“DPS has confirmed with South Los Angeles Gang Interventionists and LAPD’s Gang Unit that there is no evidence to support the social media rumors,” DPS tweeted. The vigil was held at Marathon Clothing on Slauson Avenue, the store that Nipsey Hussle co-owned and outside of which he was shot and killed Sunday. The Grammy-nominated rapper and two other men were standing outside the Hyde Park store when the suspect — who the police identified as Eric Holder, 29, of Los Angeles on Tuesday — approached and spoke with them multiple times before opening fire, Los Angeles Police Department Chief Michael Moore said at a news conference. DPS and LAPD have the following recommendations for students to stay safe. Thomas said he emphasized the importance of working with police and playing a larger role in the community when he met with black students Monday night. Nipsey Hussle, whose real name is Ermias Asghedom, is remembered by city officials as a passionate advocate for his native Crenshaw community. He was scheduled to meet with LAPD leaders and representatives from Roc Nation, rapper Jay-Z’s entertainment company, to ideate efforts to help local children and stop gang violence. Following Nipsey Hussle’s death, rumors of a gang-related crime spree taking place in South L.A. circulated on social media. USC DPS announced Monday that there is no reason to believe these rumors are credible or that there is a threat in the USC area. “Our community has gotten to a point where they are willing to work with the police because that’s the only way we’re going to [stop] some of this,” Thomas said in an interview with the Daily Trojan. “The best tribute to Nipsey is that he was willing to work with the police. You have to be engaged and you have to work in concert with law enforcement if you want to have … mutually inclusive, respectful relationships that are designed to provide for a safer community.” “I was telling our students … that if they really want to do something constructive to be a part of some of the dialogue in the community relative to gang violence as opposed to just reacting and responding irrationally,” Thomas said. “Get involved and be a part of the solution. Get involved and work with interventionists if you so desire.” Department of Public Safety Chief John Thomas echoed Garcetti’s sentiments and attributed strides made by the community to combat gang violence to the rapper’s advocacy and outreach. Violence broke out at a vigil held in memory of rapper and South Los Angeles community activist Nipsey Hussle Monday night. Fire officials said 19 people were transported to hospitals, with two in critical condition and two in serious condition, following a stampede that broke out as a result of panic due to a pulled handgun. “He was working closely with the city to help save lives and transform lives, even as he was doing that for himself,” Los Angeles Mayor Eric Garcetti said at the news conference. “He was a tireless advocate for the young people of this city and of this world, to lift them up with the possibility of not being imprisoned by where you come from or past mistakes.” “[We] are being extra vigilant in their patrols and ask that students are careful to practice safe behaviors such as not walking alone off campus after dark, taking Campus Cruiser or Lyft, and immediately reporting any suspicious circumstances to DPS,” DPS tweeted.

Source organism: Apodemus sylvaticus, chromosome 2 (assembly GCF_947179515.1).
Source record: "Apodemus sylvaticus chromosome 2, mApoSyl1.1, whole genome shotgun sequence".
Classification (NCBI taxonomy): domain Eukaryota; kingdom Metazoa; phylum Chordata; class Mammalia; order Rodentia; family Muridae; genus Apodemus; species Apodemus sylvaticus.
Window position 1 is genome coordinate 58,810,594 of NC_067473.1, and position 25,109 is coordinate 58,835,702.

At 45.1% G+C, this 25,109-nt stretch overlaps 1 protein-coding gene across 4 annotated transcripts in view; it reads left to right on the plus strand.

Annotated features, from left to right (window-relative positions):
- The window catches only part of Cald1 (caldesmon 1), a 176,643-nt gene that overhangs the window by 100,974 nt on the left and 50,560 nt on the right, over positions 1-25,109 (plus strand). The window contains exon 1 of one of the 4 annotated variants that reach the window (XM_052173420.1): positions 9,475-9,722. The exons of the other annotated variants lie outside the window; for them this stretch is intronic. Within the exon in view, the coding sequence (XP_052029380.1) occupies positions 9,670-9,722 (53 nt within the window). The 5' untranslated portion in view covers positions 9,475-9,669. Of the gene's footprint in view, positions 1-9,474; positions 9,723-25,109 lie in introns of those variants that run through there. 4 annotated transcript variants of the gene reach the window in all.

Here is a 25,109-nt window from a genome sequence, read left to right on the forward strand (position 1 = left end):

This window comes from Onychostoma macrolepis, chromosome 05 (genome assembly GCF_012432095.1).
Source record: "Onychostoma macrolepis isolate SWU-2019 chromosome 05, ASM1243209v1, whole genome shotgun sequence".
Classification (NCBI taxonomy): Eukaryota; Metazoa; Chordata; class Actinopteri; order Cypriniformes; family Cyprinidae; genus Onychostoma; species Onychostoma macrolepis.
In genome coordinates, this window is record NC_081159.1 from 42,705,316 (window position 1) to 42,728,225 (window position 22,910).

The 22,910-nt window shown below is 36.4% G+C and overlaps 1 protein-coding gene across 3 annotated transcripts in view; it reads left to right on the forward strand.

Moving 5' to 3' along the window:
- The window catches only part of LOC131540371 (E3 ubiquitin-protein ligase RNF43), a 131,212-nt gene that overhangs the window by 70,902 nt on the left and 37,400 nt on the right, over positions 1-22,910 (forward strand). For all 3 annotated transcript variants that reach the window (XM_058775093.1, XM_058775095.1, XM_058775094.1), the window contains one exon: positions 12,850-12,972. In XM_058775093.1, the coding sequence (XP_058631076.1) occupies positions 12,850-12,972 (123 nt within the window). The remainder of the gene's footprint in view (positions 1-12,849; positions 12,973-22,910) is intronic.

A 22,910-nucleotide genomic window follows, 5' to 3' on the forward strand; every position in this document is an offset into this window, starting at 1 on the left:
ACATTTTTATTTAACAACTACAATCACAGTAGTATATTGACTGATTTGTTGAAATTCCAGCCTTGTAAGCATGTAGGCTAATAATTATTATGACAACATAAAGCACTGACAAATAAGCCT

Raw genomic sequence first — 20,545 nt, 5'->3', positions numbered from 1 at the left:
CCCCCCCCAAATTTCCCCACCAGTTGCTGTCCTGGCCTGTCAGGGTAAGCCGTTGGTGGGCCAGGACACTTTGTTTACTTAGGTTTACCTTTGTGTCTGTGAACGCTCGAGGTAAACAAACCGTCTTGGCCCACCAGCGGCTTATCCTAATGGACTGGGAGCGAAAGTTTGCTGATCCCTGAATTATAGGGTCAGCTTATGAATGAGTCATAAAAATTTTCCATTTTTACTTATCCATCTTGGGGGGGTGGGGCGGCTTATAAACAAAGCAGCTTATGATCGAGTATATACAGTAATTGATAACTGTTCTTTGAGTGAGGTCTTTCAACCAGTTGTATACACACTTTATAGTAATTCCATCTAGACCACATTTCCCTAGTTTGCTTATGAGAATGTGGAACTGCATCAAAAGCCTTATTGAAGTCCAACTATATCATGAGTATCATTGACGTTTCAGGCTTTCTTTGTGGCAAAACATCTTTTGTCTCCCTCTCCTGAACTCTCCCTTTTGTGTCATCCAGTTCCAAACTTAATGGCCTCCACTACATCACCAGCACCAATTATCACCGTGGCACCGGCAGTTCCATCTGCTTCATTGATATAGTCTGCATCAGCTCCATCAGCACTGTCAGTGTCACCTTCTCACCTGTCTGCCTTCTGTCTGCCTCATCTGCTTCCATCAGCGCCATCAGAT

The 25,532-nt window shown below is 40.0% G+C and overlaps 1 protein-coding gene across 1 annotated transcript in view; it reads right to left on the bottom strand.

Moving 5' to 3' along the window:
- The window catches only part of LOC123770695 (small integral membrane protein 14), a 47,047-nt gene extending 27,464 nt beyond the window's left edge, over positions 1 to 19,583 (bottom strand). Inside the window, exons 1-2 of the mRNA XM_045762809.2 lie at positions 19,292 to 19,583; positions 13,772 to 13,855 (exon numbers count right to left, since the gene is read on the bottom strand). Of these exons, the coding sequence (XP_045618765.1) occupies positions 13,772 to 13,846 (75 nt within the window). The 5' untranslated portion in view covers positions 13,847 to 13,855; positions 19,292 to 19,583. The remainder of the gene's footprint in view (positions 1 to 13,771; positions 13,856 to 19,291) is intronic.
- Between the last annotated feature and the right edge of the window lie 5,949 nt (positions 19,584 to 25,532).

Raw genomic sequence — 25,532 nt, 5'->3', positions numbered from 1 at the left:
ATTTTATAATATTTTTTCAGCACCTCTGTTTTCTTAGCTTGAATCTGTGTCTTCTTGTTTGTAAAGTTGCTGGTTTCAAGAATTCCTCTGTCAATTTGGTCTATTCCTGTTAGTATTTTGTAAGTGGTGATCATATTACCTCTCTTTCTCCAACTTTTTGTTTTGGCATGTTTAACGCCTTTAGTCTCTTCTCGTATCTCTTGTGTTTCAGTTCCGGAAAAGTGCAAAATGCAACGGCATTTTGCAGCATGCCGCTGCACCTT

Facebook Twitter Google+ Published on October 11, 2015 at 8:46 pm Contact Matt: firstname.lastname@example.org Melissa Piacentini stands a few steps in front of the double doors that lead into the Syracuse locker room. She turns, thoughtfully, and points to the set of benches to her left just over her shoulder.“I still remember,” she said. “It was this bench right over here against Lindenwood.”Syracuse’s all-time leading scorer is talking about the only time she was ever benched.Piacentini wasn’t playing up to her abilities, and Syracuse head coach Paul Flanagan pulled her out and didn’t put her back in. It happened right before Christmas break during her freshman year. Piacentini had a month to mull things over.“It made me sit back and think about my mistakes and think about how I had been performing back then,” Piacentini said. “It really made me mentally focused and come back ready to be stronger.”AdvertisementThis is placeholder textPiacentini called it the “best coaching decision” Flanagan had ever made for her. The move came at the perfect time and she was forced to view things through a different lens. Four years later, one of the most decorated players in Syracuse ice hockey history is gearing up for her final ride. Last season, Syracuse lost in the College Hockey America conference finals. With one last chance, Piacentini is hoping to take care of last season’s unfinished business. “Honestly I can’t say enough good things about her,” Flanagan said. “I’m already dreading losing a player like her to graduation.”Despite standing just 5-foot-2 on the ice, Piacentini can’t be missed. She’s a scrappy, physical player, and has already notched three goals and an assist in two games this season. Goalkeeper Jenn Gilligan played her first season at Syracuse in 2014 after transferring from New Hampshire. She went head-to-head against Piacentini twice, and remembers the shifty, speedy player with a nose for the puck.“Every single time there was a loose puck in front of the net, I just remember her being right there,” she said.In the third period of Syracuse’s season opener against Clarkson on Oct. 6, Piacentini corralled a loose puck off a deflection on the left side of the net and wrapped around to the right side, flicking the puck into the goal.She’s made a living of using her small size to dig out pucks around the net in her time at Syracuse.Gilligan joked that even during practice, Piacentini gets in her grill, acting as a “pot stirrer” in front of the net. After experiencing it from both sides, Gilligan is content just watching. “Every single time I’m in the net against Tini, I just shake my head because I’m like, ‘Thank goodness I don’t have deal with this again against her,’” Gilligan said. Yet for all the fire Piacentini brings to the ice, she also brings to it a sense of calm. In her four years, Flanagan said that Piacentini’s greatest development has been in the cerebral part of her game.From the moment she walked onto the ice as a freshman, Flanagan said, her fundamentals have always been ahead of the curve. Her progression has been a matter of polishing the little things and refining the mental parts of her game. “I think I’ve grown as a person,” Piacentini said. “Just being in the locker room they kind of instill those different life lessons in you and the mental toughness aspect of it all. I think over the years, I’ve just grown to become more mentally strong in terms of staying focused.”As a freshman, Piacentini found herself looking on from afar with four weeks to think things through. Now, she’s better adept at reading and handling situations and recognizing her own mistakes. “Her hockey knowledge just seems to calm everybody down on the team,” Gilligan said. “When she’s out there, we don’t panic as much as maybe we necessarily should.”Against Clarkson, Piacentini skated out for her final home opener. But the emotions were kept in check, and the focus was solely on winning the first CHA conference title and proving Syracuse could compete against anyone. And this time, Piacentini wasn’t on the bench. “I think Tini’s just going to do Tini,” Gilligan said. “…She’s just going to go after it and get done what she needs to get done and I think everybody else will follow after that.” Comments